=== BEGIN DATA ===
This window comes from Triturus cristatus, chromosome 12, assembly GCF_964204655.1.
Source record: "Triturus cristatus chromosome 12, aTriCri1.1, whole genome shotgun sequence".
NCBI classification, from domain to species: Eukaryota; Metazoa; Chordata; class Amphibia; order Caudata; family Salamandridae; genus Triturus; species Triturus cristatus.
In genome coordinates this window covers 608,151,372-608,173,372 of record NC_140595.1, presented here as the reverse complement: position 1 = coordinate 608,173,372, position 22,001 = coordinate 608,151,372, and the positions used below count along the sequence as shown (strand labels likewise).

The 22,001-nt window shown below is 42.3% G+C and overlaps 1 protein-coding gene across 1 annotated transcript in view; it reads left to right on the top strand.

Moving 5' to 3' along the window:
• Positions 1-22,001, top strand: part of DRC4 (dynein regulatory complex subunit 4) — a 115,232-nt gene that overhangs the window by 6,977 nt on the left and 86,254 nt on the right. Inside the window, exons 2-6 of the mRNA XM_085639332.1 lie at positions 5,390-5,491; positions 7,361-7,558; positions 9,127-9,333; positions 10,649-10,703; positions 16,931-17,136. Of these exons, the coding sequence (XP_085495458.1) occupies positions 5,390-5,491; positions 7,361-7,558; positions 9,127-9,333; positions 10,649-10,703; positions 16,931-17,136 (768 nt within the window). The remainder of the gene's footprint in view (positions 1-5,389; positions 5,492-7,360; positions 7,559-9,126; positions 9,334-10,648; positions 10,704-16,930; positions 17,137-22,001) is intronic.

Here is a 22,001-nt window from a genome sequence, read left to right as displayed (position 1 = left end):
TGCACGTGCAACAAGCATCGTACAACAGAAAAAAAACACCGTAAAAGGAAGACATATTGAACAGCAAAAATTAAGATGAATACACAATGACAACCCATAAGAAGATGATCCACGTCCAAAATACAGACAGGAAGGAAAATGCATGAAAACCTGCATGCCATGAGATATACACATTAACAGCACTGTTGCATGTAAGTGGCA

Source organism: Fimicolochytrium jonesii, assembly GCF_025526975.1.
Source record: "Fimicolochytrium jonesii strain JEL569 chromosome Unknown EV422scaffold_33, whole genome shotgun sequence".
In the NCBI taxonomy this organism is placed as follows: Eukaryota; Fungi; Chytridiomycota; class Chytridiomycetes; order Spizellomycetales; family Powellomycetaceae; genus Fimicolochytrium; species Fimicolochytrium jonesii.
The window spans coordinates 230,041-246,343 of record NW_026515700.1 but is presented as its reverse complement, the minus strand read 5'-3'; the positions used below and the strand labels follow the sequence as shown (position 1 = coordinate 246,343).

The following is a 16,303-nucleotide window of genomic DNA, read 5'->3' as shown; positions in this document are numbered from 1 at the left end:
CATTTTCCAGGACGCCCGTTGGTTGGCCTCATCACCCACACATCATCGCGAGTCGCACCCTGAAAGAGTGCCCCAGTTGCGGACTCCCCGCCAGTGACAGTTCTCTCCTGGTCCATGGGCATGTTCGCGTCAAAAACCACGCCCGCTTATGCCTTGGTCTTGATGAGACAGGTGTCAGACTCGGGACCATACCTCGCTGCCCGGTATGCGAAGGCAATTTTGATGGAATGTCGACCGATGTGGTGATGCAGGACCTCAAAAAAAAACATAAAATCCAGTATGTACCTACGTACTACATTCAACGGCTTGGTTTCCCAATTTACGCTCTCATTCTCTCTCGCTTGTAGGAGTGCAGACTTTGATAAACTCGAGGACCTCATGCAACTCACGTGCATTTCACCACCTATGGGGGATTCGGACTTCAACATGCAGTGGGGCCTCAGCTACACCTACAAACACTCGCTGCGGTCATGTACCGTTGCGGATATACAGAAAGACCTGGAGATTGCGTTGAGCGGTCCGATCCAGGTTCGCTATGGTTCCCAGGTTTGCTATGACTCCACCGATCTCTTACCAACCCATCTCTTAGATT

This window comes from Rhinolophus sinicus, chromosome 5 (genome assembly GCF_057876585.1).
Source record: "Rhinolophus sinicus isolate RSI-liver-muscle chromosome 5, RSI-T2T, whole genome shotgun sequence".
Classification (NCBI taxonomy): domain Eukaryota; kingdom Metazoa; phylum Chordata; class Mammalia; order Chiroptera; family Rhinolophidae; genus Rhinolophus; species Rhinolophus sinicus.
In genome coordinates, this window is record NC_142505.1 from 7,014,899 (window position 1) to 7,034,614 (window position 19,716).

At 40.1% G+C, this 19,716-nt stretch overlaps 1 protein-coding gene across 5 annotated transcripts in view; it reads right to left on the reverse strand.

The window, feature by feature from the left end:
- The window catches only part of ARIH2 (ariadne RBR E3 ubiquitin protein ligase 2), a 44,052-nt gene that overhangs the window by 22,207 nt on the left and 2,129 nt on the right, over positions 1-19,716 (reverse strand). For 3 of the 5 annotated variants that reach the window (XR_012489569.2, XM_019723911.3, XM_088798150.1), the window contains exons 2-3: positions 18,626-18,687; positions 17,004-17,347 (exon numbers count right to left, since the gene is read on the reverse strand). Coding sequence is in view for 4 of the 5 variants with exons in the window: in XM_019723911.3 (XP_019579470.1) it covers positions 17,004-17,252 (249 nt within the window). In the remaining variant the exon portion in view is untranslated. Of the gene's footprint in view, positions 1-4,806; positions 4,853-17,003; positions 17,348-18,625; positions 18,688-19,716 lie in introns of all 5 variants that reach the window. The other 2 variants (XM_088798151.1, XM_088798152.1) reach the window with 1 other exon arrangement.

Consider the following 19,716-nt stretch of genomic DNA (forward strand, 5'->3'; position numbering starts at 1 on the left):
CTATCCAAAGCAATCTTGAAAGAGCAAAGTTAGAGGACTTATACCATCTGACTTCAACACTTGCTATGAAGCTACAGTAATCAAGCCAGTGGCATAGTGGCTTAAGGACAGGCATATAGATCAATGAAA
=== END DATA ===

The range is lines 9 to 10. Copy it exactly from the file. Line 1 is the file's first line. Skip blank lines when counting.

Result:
TGCACGTGCAACAAGCATCGTACAACAGAAAAAAAACACCGTAAAAGGAAGACATATTGAACAGCAAAAATTAAGATGAATACACAATGACAACCCATAAGAAGATGATCCACGTCCAAAATACAGACAGGAAGGAAAATGCATGAAAACCTGCATGCCATGAGATATACACATTAACAGCACTGTTGCATGTAAGTGGCA

Source organism: Fimicolochytrium jonesii, assembly GCF_025526975.1.